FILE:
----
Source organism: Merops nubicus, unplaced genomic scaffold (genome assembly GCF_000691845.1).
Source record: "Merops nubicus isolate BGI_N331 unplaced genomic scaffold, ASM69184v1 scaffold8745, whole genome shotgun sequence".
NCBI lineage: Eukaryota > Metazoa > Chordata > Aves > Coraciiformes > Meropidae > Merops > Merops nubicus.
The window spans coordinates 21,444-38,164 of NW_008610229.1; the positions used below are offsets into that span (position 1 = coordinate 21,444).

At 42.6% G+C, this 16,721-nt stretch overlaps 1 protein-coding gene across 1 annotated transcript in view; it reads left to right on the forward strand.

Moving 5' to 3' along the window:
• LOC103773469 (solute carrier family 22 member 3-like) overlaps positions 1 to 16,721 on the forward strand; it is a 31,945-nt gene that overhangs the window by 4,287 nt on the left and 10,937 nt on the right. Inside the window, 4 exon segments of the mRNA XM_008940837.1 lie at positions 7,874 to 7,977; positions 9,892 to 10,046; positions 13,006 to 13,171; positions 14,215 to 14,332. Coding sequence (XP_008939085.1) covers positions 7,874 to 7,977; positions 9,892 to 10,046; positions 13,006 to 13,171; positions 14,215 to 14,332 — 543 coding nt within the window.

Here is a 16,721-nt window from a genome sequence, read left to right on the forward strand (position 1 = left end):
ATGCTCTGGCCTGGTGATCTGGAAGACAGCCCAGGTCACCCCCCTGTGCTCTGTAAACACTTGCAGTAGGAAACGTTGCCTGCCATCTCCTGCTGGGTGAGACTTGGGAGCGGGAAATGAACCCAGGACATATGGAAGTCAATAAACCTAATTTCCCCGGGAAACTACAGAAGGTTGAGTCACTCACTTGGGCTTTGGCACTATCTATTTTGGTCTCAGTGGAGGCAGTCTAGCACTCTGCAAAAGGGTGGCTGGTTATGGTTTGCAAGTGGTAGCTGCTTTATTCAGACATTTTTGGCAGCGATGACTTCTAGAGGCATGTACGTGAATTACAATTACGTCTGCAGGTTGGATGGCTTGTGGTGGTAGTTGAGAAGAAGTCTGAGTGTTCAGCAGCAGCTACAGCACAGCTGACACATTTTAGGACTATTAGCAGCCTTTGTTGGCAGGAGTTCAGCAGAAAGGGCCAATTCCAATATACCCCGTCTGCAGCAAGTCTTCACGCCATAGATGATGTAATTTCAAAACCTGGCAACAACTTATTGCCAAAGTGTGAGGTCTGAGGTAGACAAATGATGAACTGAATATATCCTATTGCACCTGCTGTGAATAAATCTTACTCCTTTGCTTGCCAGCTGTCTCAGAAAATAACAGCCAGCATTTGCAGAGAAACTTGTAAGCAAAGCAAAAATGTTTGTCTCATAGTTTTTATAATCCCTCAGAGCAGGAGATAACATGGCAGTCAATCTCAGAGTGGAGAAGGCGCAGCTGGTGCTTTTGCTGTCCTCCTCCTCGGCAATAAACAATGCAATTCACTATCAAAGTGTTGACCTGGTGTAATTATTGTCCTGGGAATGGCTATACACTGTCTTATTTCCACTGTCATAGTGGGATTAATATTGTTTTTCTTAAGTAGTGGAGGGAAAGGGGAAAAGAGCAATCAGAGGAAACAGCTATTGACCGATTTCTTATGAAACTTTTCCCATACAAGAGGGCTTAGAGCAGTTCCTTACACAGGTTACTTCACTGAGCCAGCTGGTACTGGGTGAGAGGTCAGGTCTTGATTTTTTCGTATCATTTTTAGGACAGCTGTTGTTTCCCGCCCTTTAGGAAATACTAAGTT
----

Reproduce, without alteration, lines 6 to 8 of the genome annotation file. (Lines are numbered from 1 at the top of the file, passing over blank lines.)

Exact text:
Moving 5' to 3' along the window:
• LOC103773469 (solute carrier family 22 member 3-like) overlaps positions 1 to 16,721 on the forward strand; it is a 31,945-nt gene that overhangs the window by 4,287 nt on the left and 10,937 nt on the right. Inside the window, 4 exon segments of the mRNA XM_008940837.1 lie at positions 7,874 to 7,977; positions 9,892 to 10,046; positions 13,006 to 13,171; positions 14,215 to 14,332. Coding sequence (XP_008939085.1) covers positions 7,874 to 7,977; positions 9,892 to 10,046; positions 13,006 to 13,171; positions 14,215 to 14,332 — 543 coding nt within the window.

Here is a 16,721-nt window from a genome sequence, read left to right on the forward strand (position 1 = left end):